Is snail mail the new email?
Granted, the penny postcard hasn’t been a penny for nearly a century (40¢ now!) but it’s still like getting a smile dropped through your mailbox.
Some destination marketing organizations are revitalizing the 20th century communications strategy.
Wayback Machine: A historical look at USPS rates since 1873 are found here.
Wish You Were Here…
Visit Clarksville has created six different “Meet Me in Clarksville” picture postcards for locals to send to friends and relatives to invite them in person. “Our marketing team felt this is a good time to unveil a fun, engaging, and simple initiative that could help bring people back together while enjoying a great time here in Clarksville,” said Visit Clarksville Chairman Matt Cunningham.
It’s not a unique idea (we wrote about Travel Paso on California’s Central Coast when they used vintage postcard scenes for a VFR outreach in Paso Robles last winter), but it is a solid and affordable one. How it works: Locals pick one of the postcard designs, fill out an online form, add a message, and the DMO takes it from there, including postage.
Naturally, there’s an opt-in for the Visit Clarksville e-newsletter. Sometimes the postcards carry a QR code connecting to a landing page to inspire the dream stage. In Ohio, Visit Dublin used the strategy in 2020. And in Grand Rapids, Michigan, the postcards are also distributed at the airport and in hotels to extend the reach.
Speaking of Old School…
We love the personal storytelling on the website at Visit Clarksville “About Us/Staff Directory,” a nice fit for the brand’s tone of voice. This throwback snippet about Executive Director Theresa Harrington is a fave.
“Theresa has navigated the ship of Visit Clarksville since 1995. She’s one of those people that everybody affiliated with Tennessee Tourism knows; she’s outlasted most of them! Theresa came to the Clarksville Tourism office as a staff of one from a parks and recreation background. The organization was in its infancy and one of her favorite stories is what happened after she started advertising. ‘We had some grant money for advertising back when people filled out those insert cards requesting more information. We got back something like 10,000 cards and had nothing to send!'”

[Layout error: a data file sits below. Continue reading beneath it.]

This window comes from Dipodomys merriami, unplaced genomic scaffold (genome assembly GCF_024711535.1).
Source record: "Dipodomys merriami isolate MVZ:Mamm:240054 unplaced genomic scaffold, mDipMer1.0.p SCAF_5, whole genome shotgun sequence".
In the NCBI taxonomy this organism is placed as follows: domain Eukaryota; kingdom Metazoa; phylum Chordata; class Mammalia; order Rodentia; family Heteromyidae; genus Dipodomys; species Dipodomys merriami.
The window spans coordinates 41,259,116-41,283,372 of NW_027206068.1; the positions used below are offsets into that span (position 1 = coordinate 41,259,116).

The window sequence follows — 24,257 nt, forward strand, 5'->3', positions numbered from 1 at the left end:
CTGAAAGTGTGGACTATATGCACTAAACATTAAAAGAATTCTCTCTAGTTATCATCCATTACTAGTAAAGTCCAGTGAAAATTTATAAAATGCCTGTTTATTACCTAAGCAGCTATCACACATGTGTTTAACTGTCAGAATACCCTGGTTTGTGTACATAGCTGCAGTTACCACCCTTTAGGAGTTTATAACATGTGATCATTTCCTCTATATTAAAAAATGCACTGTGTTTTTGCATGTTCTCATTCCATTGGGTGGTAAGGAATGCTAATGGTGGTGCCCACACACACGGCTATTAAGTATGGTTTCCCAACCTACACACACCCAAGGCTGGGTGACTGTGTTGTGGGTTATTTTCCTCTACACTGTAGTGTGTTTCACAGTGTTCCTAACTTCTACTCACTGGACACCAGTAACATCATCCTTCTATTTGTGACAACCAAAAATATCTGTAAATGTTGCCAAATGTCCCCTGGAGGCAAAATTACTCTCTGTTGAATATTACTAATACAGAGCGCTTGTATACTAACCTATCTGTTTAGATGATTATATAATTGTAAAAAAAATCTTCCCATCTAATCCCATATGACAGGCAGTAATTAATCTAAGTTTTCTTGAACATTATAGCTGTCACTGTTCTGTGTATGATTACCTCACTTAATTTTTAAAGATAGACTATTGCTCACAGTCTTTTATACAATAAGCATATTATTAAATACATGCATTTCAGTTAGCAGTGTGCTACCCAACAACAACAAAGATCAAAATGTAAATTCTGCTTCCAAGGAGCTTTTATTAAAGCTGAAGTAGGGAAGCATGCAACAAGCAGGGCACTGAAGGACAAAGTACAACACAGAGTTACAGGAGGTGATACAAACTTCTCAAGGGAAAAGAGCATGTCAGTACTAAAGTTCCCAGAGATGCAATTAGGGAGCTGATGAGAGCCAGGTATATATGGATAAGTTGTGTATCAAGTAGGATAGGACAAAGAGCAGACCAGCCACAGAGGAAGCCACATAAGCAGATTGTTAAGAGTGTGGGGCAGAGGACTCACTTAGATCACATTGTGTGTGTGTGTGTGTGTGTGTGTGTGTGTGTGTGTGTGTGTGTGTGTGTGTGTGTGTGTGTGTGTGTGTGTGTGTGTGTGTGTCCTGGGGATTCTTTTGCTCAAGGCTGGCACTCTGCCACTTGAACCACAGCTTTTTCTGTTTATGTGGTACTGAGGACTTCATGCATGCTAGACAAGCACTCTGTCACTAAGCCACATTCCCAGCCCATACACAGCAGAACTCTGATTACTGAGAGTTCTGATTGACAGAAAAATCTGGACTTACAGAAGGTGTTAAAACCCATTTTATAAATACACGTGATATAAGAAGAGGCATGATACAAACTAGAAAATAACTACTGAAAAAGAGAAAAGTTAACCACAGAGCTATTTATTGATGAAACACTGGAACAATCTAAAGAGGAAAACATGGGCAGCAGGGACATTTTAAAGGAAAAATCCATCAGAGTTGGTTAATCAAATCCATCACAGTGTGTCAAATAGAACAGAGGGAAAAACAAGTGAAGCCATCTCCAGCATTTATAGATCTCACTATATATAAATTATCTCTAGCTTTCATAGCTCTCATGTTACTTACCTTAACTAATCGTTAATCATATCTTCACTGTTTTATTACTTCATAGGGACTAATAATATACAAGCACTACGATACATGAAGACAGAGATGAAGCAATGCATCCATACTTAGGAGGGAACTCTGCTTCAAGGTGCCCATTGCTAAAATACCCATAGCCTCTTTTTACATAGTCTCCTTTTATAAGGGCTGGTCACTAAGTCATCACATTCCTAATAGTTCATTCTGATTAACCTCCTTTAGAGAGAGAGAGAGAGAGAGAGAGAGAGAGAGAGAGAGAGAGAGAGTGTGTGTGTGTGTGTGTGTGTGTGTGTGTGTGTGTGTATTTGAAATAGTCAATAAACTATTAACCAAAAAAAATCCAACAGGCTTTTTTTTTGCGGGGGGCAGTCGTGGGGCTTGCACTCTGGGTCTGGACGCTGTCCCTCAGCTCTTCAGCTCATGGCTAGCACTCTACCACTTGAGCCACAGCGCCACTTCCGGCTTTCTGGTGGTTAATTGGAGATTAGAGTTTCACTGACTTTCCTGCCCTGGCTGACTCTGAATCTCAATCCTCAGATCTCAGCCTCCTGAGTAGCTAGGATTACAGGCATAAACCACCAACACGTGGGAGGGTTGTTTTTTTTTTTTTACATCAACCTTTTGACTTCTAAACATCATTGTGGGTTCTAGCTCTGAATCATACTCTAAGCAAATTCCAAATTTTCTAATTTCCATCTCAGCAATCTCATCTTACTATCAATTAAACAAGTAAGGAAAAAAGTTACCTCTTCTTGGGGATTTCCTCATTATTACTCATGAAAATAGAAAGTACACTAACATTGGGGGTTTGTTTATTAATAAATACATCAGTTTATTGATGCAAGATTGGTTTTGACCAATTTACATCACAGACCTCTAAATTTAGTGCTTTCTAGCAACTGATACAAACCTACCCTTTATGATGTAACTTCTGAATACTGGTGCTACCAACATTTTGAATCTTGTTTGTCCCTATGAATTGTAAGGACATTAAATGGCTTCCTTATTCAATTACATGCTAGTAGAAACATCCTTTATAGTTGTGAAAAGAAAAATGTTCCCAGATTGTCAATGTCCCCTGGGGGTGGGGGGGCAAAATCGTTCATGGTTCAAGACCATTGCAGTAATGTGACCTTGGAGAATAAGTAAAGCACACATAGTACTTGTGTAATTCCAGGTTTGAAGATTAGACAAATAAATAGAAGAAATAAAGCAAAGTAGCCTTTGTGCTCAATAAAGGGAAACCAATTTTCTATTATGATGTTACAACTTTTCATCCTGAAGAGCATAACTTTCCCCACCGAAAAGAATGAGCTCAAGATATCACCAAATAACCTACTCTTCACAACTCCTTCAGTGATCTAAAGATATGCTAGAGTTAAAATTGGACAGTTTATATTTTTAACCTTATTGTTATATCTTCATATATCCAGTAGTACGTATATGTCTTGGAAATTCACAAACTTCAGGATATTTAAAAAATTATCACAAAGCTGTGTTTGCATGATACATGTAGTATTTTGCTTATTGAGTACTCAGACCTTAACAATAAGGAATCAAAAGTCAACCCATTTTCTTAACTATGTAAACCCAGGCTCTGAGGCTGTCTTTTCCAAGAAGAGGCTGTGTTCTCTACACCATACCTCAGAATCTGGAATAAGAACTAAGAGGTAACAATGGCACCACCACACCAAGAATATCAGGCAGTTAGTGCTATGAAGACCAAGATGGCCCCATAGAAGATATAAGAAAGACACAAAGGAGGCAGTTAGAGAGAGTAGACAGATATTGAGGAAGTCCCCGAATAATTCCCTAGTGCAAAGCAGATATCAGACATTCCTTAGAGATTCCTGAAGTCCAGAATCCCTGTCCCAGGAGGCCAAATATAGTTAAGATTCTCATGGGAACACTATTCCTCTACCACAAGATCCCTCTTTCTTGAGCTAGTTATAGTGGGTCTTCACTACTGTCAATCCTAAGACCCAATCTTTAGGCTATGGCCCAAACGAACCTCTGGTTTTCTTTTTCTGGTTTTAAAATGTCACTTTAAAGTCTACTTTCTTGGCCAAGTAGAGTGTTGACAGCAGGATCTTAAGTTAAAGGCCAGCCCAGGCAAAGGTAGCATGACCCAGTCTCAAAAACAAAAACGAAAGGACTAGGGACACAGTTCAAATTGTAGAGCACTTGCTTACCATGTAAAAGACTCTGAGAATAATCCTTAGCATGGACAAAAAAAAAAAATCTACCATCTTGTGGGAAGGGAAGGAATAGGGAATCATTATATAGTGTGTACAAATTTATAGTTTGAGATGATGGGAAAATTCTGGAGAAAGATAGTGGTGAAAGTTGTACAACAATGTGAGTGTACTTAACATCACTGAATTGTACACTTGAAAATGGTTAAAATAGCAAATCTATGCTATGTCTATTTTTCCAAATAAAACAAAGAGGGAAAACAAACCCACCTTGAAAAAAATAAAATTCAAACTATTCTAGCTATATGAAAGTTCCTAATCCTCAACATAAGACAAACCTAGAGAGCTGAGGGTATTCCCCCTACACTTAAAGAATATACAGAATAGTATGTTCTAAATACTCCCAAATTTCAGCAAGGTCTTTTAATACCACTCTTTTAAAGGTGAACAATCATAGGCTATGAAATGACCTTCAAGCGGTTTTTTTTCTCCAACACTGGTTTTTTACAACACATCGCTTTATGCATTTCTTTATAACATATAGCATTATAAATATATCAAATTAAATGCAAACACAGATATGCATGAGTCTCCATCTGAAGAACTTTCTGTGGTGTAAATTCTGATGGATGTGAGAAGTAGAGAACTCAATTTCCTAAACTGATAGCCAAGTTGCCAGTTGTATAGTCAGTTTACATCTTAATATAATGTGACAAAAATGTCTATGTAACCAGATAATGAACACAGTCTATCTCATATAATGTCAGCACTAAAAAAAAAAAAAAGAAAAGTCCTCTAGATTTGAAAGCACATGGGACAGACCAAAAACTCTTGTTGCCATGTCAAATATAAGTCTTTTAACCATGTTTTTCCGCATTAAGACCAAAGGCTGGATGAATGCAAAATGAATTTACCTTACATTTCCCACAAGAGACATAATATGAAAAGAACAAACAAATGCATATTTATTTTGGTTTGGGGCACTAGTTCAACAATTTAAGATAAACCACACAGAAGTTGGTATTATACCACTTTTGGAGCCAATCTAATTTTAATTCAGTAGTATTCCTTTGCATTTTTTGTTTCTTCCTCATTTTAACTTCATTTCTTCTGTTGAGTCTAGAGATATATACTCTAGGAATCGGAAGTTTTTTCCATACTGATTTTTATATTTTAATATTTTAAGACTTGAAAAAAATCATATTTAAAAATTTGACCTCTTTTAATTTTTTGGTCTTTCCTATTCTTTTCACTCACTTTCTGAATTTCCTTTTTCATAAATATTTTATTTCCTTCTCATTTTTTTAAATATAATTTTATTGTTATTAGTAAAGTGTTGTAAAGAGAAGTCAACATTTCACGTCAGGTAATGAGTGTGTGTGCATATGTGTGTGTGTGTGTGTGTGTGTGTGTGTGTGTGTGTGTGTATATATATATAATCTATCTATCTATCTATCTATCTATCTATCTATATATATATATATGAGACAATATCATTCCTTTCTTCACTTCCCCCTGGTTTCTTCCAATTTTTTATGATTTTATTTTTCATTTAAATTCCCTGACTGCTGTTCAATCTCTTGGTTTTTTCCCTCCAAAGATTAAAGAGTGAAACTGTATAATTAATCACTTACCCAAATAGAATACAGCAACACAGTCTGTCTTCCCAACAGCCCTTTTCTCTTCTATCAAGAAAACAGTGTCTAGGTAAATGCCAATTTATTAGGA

Speaking of old school / new school, this is why we love Twitter.
Speaking of Stamps…
Palace of Fine Arts, San Francisco
This historic landmark in the city’s Marina District has long been a source of pride for residents and an attraction for visitors. This Priority Mail Express stamp celebrates with a digital impression showing the rotunda and part of the colonnades of the Palace of Fine Arts, with a small lagoon in the foreground. Art director Greg Breeding designed the stamp with original art by Dan Cosgrove. This stamp was released in San Francisco on Feb. 14, 2022.
Monument Valley, Utah
Reminiscent of a vintage American West travel poster, the digital illustration for Priority Mail stamp art emphasizes the vast stone formations of Monument Valley while highlighting the vivid colors of the sky at sunrise, the landscape and the distinctive plant life. Art director Greg Breeding designed the stamp with original art by Dan Cosgrove. This stamp was released in Monument Valley, UT, on Feb. 14, 2022.
Issued August 10, 2021, Missouri’s bicentennial was commemorated with a new stamp illustrating Bollinger Mill State Historic Site, a Civil War-era landmark beside Burfordville Covered Bridge, Missouri’s oldest of four that remain. Noted landscape photographer Charles Gurche began his career in Missouri, art director was Greg Breeding. USPS Forever® stamps are issued in books of 20 for $11.60, this stamp is always equal in value to the prevailing First-Class Mail@ one-ounce rate.
Five historic Mid-Atlantic lighthouses are in the spotlight for the final issue in a series of seven showing these landmarks. Featured in this set with a 40 million print run: Chesapeake Bay, MD; Montauk Point, NY; Navesink, NJ; Delaware Bay, DE; and Presque Isle Bay, ME. Artwork by the late Howard Koslow, art director Greg Breeding, released in August 2021 as another USPS Forever® stamp design.
Who’s in Your Wallet?
Apparently, the Harriet Tubman $20 bill is on track to debut to the public in 2030. (Ed. note: Will we still use paper money in 2030?) These U.S. currency notes are set to change in design by 2034, but each has a different projected release year — $10 (2026); $5 (2028); $20 (2030); $50 (2032); and $100 (2034).
U.S. Treasury Secretary Janet Yellen sent a memo to the entire department reaffirming a commitment to currency that is more inclusive in representation. “We know that putting Dr. Angelou on the quarter is just the beginning of the work ahead to make our currency and coinage reflect the totality of the diversity of this country, including placing Harriet Tubman on the $20 bill,” Yellen said, as reported in theGrio.
Related: The Travel Vertical Podcast: In New York’s Finger Lakes, Tour Cayuga County Executive Director Karen Kuhl discusses the destination’s special attributes as the one-time home of Harriet Tubman. Link here.